Five TED Talks on the Power of Purpose

Manda Kaye

In business, politics, social policy and in our personal lives, things rarely change until we hitch our wagons to aspirations and intentions – when we are driven by a genuine sense of purpose. In Australia, the Royal Commissions into Institutional Child Sexual Abuse and the Banking Industry have rocked our faith in powerful institutions, inaction on climate change has delivered us into a summer of extreme heat, floods and fires. Inequality is still on the rise, and, as we teeter towards the federal election, we long for leadership that is driven by a desire to make a meaningful difference to the world we live in.

Whether you aspire to lead, or just want to think carefully about who to follow, here’s five TED talks that call on us all to recognise the power of purpose, and ignite a fire in our bellies.


Dan Pink’s 2009 TedGlobal talk looks at the mismatch between what science knows about motivation and how the world of business seeks to motivate its leaders. Pink argues that the extrinsic motivators, those 20th century carrots and sticks, are much weaker at motivating people to be energised and creative thinkers, than intrinsic motivators. What powers companies like Australian tech giant, Atlassian, is a more scientific approach appropriate to the new millennium – an approach built on the understanding that we are motivated by a desire to get better and better at what we do in the service of something larger than our bank balance.



Leadership expert Simon Sinek’s TEDXPugetSound talkHow Great Leaders Inspire Action – is one of the most popular Ted Talks ever. Sinek examines the power of a sense of purpose in driving creativity, innovation and engagement in business. Contrasting the comprehensive 12-point plans of lacklustre contemporary politicians with Dr Martin Luther King and his ‘I have a Dream’ speech, Sinek’s talk is a blueprint for how a new generation of leaders might start with why they want to lead, and share a deeper purpose driving them than a desire for power and influence.



Why do we struggle to be purpose driven, anyway? Creativity expert Sir Ken Robinson says it’s because schools kill creativity, squandering the talents of children by insisting that maths is more important than dance, or that science matters, but art doesn’t – not really. Sir Ken is driven by a desire to reform an education system that deprives so many young people of a sense of purpose, by jamming them into cookie-cutter courses that privilege academic subjects and ignore multiple types of intelligence. Sir Ken is a charming and engaging speaker, and his TED Talk feels as relevant today as it did when it was given in 2006.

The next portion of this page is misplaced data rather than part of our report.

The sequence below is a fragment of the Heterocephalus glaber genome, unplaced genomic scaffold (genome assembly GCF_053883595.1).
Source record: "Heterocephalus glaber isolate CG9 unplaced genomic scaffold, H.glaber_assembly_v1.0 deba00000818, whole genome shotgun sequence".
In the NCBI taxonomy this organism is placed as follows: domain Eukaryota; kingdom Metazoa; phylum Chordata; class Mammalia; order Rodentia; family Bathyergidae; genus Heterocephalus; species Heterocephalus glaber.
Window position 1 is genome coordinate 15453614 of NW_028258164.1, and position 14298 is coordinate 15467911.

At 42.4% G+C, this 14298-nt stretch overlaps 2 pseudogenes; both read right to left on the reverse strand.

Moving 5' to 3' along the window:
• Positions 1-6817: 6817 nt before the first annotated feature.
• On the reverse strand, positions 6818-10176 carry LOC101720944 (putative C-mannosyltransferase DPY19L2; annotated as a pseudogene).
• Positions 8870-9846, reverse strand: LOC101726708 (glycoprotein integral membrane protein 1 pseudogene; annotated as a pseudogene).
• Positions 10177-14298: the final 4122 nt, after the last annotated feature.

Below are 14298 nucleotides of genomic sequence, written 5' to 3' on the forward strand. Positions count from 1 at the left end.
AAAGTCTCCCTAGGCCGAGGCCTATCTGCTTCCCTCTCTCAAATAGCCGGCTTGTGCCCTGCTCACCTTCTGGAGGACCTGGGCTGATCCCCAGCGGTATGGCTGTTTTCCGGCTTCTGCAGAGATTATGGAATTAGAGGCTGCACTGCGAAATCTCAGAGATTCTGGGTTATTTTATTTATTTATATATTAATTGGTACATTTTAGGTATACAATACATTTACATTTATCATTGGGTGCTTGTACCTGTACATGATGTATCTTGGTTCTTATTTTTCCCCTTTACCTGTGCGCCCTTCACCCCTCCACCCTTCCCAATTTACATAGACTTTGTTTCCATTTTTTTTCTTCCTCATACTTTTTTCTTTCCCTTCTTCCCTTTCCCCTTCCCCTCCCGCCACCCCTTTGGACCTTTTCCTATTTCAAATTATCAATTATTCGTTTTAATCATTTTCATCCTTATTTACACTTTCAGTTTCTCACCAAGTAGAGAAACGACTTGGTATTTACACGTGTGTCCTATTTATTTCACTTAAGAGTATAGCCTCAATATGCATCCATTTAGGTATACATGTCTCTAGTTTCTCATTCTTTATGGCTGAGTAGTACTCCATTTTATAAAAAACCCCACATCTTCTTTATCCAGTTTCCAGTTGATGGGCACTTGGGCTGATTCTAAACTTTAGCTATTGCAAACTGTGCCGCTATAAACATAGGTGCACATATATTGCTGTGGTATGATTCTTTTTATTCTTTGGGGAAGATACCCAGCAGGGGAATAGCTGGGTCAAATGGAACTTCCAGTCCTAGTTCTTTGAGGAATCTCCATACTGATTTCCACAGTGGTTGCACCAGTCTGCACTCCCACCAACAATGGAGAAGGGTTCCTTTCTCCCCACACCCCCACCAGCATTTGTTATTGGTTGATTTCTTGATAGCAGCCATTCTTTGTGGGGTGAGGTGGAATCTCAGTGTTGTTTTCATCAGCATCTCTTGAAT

At 2018’s TEDxSydney, writer and comedian Magda Szubanski revealed that she had never felt as brave as her Polish family, who risked their lives protecting Jews from the Nazi invaders. Growing up in homophobic 1970s Australia, Magda lacked the courage to come out, but she had the desire to be brave. By studying the way people overcame their fear, she nourished and cultivated her courage. In her inspiring TEDXSydney talk, Magda charts how, after she came out on television, her sense of purpose to be brave snowballed, and her desire and ability to do what is right grew stronger. Driven by purpose, Magda overcame her fears to become one of the best campaigners for Marriage Equality in Australia.



Writer and environmentalist Katherine Wilkinson works on Project Drawdown as part of a team that works with an urgent sense of purpose – to find a way for us to draw down carbon from the atmosphere to reverse global warming. In her 2108 TedWomen talk, she detailed an extraordinary finding – that the most effective way to stop climate change lies in creating equity for women in agriculture, education and family planning. These are achievable goals, and Wilkinson makes a passionate call to action that we might make them our collective purpose: ‘This earth, our home, is calling for us to be bold, reminding us we are all in this together – women, men, people of all gender identities, all beings. We are life force, one earth, one chance. Let’s seize it.’


It was in the same spirit of carpe diem that our very own TEDXSydney licensee, Remo Giuffre, addressed the TEDxSydney audience in 2018. Remo spoke about a useful Japanese concept that elaborates on what a sense of purpose might involve. Ikigai translates as something like ‘reason for being’. Your ikigai is that sweet spot between what you love to do and what you are good at, what the world actually needs and is willing to pay you for. (See Remo’s Venn diagram and post about ikigai here.) In Japanese culture it’s accepted that everyone has an ikigai, and that it’s important to devote yourself to finding it, because it’s the thing that will bring satisfaction and meaning to your life. How do we find our ikigai? Remo’s advice is simple: get started and then be a seeker. And I think he’d agree that TEDXSydney 2019 is a very fertile place to begin.

Join us on a unique and extraordinary journey to exciting initiatives that are shaping the future. Join us at the 10th Anniversary of TEDxSydney.

Photo credit: Sarb Johal

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